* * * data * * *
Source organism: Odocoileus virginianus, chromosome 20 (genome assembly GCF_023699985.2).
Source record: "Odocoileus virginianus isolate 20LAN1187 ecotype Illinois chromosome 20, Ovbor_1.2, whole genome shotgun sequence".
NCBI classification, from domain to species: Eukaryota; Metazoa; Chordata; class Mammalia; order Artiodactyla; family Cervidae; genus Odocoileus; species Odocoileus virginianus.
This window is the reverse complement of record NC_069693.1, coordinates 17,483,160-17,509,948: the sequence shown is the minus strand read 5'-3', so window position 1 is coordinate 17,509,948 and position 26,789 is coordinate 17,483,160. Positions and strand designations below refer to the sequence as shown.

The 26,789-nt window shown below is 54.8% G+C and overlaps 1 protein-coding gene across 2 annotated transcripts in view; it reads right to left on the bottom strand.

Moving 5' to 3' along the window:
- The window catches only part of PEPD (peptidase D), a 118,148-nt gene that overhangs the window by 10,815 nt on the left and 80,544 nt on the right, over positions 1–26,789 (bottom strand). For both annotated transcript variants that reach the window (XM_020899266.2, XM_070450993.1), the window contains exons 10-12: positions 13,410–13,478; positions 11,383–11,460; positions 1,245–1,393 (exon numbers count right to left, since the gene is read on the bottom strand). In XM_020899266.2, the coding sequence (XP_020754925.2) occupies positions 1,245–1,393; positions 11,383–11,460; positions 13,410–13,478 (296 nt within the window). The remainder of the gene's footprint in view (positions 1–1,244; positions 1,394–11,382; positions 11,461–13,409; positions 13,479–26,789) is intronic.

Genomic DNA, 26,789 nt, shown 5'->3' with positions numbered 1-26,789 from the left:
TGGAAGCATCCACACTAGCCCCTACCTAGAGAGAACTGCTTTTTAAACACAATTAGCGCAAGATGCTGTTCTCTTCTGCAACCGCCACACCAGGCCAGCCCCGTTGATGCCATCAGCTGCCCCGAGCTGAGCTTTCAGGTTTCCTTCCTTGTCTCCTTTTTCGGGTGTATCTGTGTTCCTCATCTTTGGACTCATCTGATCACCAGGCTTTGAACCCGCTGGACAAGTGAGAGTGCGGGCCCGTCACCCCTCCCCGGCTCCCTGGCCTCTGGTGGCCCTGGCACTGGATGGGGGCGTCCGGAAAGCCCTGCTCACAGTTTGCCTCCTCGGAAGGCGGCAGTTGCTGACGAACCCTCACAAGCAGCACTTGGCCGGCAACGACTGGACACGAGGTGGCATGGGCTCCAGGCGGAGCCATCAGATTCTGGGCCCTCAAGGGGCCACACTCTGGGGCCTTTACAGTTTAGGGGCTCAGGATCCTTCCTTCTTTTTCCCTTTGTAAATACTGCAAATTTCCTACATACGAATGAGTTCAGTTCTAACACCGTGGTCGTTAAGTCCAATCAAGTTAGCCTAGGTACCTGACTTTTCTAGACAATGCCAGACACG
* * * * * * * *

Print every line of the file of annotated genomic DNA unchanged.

Source organism: Odocoileus virginianus, chromosome 20 (genome assembly GCF_023699985.2).
Source record: "Odocoileus virginianus isolate 20LAN1187 ecotype Illinois chromosome 20, Ovbor_1.2, whole genome shotgun sequence".
NCBI classification, from domain to species: Eukaryota; Metazoa; Chordata; class Mammalia; order Artiodactyla; family Cervidae; genus Odocoileus; species Odocoileus virginianus.
This window is the reverse complement of record NC_069693.1, coordinates 17,483,160-17,509,948: the sequence shown is the minus strand read 5'-3', so window position 1 is coordinate 17,509,948 and position 26,789 is coordinate 17,483,160. Positions and strand designations below refer to the sequence as shown.

The 26,789-nt window shown below is 54.8% G+C and overlaps 1 protein-coding gene across 2 annotated transcripts in view; it reads right to left on the bottom strand.

Moving 5' to 3' along the window:
- The window catches only part of PEPD (peptidase D), a 118,148-nt gene that overhangs the window by 10,815 nt on the left and 80,544 nt on the right, over positions 1–26,789 (bottom strand). For both annotated transcript variants that reach the window (XM_020899266.2, XM_070450993.1), the window contains exons 10-12: positions 13,410–13,478; positions 11,383–11,460; positions 1,245–1,393 (exon numbers count right to left, since the gene is read on the bottom strand). In XM_020899266.2, the coding sequence (XP_020754925.2) occupies positions 1,245–1,393; positions 11,383–11,460; positions 13,410–13,478 (296 nt within the window). The remainder of the gene's footprint in view (positions 1–1,244; positions 1,394–11,382; positions 11,461–13,409; positions 13,479–26,789) is intronic.

Genomic DNA, 26,789 nt, shown 5'->3' with positions numbered 1-26,789 from the left:
TGGAAGCATCCACACTAGCCCCTACCTAGAGAGAACTGCTTTTTAAACACAATTAGCGCAAGATGCTGTTCTCTTCTGCAACCGCCACACCAGGCCAGCCCCGTTGATGCCATCAGCTGCCCCGAGCTGAGCTTTCAGGTTTCCTTCCTTGTCTCCTTTTTCGGGTGTATCTGTGTTCCTCATCTTTGGACTCATCTGATCACCAGGCTTTGAACCCGCTGGACAAGTGAGAGTGCGGGCCCGTCACCCCTCCCCGGCTCCCTGGCCTCTGGTGGCCCTGGCACTGGATGGGGGCGTCCGGAAAGCCCTGCTCACAGTTTGCCTCCTCGGAAGGCGGCAGTTGCTGACGAACCCTCACAAGCAGCACTTGGCCGGCAACGACTGGACACGAGGTGGCATGGGCTCCAGGCGGAGCCATCAGATTCTGGGCCCTCAAGGGGCCACACTCTGGGGCCTTTACAGTTTAGGGGCTCAGGATCCTTCCTTCTTTTTCCCTTTGTAAATACTGCAAATTTCCTACATACGAATGAGTTCAGTTCTAACACCGTGGTCGTTAAGTCCAATCAAGTTAGCCTAGGTACCTGACTTTTCTAGACAATGCCAGACACG